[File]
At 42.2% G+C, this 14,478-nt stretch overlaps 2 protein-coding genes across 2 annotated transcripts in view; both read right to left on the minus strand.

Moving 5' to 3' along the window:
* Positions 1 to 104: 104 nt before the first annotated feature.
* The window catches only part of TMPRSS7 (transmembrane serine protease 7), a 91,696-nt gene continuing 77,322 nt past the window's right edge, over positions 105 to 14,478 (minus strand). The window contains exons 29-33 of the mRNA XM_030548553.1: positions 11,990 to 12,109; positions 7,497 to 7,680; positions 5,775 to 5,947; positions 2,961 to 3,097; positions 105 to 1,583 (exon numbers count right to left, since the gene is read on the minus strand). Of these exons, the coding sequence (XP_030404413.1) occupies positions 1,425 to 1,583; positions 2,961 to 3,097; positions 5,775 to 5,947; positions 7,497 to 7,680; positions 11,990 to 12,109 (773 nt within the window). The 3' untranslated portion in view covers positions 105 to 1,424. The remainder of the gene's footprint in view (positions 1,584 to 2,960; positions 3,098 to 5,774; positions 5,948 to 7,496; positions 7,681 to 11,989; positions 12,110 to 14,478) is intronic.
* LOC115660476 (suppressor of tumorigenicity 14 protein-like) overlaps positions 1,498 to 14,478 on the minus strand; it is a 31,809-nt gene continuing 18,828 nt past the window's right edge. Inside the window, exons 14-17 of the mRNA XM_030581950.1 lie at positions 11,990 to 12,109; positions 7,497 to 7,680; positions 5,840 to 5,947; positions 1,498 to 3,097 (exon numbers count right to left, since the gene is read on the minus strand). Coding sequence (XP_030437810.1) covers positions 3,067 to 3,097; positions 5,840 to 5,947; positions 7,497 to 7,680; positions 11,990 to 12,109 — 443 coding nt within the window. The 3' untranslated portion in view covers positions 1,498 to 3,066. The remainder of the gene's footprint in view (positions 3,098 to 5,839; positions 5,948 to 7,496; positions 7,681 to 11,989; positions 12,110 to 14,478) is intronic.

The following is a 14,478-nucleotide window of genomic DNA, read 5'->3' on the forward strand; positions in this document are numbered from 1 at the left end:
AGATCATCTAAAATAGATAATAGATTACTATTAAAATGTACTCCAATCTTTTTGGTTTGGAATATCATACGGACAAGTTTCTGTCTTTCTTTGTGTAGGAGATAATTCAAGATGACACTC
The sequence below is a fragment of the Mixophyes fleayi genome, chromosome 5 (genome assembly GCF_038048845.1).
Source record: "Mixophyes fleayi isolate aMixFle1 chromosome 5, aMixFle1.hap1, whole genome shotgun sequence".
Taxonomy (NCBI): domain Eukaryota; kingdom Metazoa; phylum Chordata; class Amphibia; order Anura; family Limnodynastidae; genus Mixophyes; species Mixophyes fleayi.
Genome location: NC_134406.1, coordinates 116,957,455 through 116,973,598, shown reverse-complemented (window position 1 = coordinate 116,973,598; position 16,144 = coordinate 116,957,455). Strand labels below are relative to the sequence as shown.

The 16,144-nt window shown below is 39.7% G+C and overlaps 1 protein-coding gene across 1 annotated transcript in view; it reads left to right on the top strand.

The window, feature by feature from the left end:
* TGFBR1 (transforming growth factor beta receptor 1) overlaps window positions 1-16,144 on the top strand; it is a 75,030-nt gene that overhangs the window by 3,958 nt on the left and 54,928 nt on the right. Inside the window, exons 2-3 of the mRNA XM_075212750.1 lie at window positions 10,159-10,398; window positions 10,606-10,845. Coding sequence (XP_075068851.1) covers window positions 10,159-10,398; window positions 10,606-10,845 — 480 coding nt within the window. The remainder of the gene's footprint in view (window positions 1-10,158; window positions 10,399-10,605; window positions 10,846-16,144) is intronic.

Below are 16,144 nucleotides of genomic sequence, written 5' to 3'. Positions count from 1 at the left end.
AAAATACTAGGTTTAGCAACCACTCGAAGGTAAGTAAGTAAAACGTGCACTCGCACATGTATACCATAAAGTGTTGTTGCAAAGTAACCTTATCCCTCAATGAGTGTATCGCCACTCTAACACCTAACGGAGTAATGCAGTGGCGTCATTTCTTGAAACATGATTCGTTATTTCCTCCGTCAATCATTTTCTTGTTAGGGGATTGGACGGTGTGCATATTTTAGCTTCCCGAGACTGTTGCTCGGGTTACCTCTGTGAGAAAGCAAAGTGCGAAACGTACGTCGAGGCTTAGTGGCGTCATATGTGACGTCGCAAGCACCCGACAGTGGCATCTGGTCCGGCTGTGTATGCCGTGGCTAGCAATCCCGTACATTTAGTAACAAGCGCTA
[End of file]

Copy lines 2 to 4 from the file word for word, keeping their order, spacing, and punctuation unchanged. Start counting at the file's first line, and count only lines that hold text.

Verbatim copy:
Moving 5' to 3' along the window:
* Positions 1 to 104: 104 nt before the first annotated feature.
* The window catches only part of TMPRSS7 (transmembrane serine protease 7), a 91,696-nt gene continuing 77,322 nt past the window's right edge, over positions 105 to 14,478 (minus strand). The window contains exons 29-33 of the mRNA XM_030548553.1: positions 11,990 to 12,109; positions 7,497 to 7,680; positions 5,775 to 5,947; positions 2,961 to 3,097; positions 105 to 1,583 (exon numbers count right to left, since the gene is read on the minus strand). Of these exons, the coding sequence (XP_030404413.1) occupies positions 1,425 to 1,583; positions 2,961 to 3,097; positions 5,775 to 5,947; positions 7,497 to 7,680; positions 11,990 to 12,109 (773 nt within the window). The 3' untranslated portion in view covers positions 105 to 1,424. The remainder of the gene's footprint in view (positions 1,584 to 2,960; positions 3,098 to 5,774; positions 5,948 to 7,496; positions 7,681 to 11,989; positions 12,110 to 14,478) is intronic.